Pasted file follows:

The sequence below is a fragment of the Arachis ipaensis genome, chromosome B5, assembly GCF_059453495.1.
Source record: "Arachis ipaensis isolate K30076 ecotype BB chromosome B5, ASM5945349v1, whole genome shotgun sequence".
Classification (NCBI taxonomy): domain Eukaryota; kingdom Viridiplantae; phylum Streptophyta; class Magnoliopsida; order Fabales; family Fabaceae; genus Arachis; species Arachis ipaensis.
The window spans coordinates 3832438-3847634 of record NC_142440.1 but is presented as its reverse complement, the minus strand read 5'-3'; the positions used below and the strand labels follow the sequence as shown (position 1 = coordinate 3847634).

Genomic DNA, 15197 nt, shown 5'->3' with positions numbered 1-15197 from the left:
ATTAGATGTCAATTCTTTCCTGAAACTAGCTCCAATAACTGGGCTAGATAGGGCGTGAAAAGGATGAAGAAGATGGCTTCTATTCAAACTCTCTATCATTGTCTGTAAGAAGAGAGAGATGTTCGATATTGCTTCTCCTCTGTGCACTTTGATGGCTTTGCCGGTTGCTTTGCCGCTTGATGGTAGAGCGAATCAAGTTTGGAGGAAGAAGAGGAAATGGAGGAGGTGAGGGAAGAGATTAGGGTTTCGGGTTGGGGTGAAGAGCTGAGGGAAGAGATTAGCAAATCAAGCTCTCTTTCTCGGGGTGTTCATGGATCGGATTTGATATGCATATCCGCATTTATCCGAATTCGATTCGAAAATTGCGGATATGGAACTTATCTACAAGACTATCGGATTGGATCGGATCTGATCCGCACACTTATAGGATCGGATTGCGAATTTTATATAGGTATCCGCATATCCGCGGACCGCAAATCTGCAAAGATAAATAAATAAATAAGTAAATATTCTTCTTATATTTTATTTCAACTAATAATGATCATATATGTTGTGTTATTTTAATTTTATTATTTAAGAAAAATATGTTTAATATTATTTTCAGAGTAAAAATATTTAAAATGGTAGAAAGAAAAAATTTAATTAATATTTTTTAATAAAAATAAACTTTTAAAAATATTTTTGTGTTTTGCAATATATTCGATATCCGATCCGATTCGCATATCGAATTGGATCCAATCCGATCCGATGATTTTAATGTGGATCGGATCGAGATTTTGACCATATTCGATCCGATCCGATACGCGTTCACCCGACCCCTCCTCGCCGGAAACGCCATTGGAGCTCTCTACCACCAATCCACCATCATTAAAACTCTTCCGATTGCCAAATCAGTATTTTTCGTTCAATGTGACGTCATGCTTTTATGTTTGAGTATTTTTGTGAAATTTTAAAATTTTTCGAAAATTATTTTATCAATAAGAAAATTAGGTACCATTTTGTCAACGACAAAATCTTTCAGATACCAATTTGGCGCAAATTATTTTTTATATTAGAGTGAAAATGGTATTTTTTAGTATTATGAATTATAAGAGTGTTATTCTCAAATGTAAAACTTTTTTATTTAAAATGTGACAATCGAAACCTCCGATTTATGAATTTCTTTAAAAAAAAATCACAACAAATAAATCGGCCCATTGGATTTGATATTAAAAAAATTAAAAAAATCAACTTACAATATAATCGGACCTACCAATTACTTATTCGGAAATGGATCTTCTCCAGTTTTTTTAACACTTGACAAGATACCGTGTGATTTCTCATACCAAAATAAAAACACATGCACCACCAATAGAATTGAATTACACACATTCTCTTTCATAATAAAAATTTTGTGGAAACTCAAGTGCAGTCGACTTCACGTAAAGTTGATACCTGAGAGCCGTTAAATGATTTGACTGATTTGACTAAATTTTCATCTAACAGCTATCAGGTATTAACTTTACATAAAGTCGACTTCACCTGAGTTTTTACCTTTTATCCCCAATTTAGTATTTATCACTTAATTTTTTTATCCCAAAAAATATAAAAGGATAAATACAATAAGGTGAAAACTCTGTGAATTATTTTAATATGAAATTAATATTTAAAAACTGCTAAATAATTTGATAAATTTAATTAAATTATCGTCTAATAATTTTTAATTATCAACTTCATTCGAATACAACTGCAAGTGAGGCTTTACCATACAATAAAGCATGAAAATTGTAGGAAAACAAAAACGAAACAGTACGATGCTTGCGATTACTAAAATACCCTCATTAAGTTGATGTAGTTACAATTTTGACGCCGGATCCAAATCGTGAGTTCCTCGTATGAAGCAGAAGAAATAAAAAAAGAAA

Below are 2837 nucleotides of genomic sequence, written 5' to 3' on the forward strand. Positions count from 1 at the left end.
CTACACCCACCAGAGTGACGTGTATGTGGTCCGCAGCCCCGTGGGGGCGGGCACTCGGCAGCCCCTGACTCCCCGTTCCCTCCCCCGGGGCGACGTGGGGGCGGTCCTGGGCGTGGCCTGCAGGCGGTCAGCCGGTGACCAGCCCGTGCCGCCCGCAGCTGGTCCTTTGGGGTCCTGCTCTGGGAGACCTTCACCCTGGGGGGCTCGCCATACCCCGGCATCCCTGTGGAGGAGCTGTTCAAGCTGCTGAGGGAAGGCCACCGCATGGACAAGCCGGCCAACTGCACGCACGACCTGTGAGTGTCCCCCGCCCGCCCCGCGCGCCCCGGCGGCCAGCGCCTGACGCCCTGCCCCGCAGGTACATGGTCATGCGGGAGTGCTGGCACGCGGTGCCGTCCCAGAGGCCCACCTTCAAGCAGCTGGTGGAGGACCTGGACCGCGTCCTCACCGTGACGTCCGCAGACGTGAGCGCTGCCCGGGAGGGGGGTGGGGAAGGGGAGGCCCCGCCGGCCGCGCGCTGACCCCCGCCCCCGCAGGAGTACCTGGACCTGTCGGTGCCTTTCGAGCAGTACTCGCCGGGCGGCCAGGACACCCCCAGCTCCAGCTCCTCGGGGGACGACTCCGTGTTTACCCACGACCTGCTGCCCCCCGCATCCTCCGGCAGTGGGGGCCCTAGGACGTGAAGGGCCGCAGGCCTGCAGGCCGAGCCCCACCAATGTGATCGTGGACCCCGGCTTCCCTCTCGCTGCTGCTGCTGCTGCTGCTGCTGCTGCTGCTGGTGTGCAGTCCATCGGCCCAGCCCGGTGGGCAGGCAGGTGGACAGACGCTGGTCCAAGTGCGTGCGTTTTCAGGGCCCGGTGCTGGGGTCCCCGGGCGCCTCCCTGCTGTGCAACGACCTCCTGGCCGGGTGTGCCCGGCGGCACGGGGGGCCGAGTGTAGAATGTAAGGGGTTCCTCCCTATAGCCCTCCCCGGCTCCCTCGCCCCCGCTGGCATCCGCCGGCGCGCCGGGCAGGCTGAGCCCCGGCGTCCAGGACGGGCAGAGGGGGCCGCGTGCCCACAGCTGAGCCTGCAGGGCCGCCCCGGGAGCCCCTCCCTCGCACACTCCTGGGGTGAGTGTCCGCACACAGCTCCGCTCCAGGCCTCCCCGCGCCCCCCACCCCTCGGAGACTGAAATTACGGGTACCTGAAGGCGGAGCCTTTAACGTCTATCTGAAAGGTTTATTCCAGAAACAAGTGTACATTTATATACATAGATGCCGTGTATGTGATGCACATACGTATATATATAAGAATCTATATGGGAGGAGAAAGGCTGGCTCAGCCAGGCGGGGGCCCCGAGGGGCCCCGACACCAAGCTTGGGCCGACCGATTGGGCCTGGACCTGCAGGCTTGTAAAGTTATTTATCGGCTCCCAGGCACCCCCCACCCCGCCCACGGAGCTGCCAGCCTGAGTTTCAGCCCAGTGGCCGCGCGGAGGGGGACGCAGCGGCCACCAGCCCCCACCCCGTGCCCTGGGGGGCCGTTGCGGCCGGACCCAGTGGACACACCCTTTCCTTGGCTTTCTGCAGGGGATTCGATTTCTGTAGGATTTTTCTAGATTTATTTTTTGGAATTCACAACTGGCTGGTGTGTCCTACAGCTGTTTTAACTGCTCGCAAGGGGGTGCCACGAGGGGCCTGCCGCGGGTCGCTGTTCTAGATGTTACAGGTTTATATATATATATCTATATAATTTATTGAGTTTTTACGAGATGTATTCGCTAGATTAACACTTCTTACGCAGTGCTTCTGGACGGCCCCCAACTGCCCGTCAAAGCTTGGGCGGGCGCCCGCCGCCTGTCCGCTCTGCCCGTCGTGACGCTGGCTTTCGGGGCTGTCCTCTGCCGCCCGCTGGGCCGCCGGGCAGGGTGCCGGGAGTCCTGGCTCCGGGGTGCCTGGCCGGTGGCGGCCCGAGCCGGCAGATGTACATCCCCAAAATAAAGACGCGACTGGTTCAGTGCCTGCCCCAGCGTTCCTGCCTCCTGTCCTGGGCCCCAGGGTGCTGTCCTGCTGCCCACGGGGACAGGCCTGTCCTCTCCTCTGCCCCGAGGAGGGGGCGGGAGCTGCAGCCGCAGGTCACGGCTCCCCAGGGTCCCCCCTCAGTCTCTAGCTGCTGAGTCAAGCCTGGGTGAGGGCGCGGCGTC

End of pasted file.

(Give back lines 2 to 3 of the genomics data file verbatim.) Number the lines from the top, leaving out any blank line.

Source record: "Arachis ipaensis isolate K30076 ecotype BB chromosome B5, ASM5945349v1, whole genome shotgun sequence".
Classification (NCBI taxonomy): domain Eukaryota; kingdom Viridiplantae; phylum Streptophyta; class Magnoliopsida; order Fabales; family Fabaceae; genus Arachis; species Arachis ipaensis.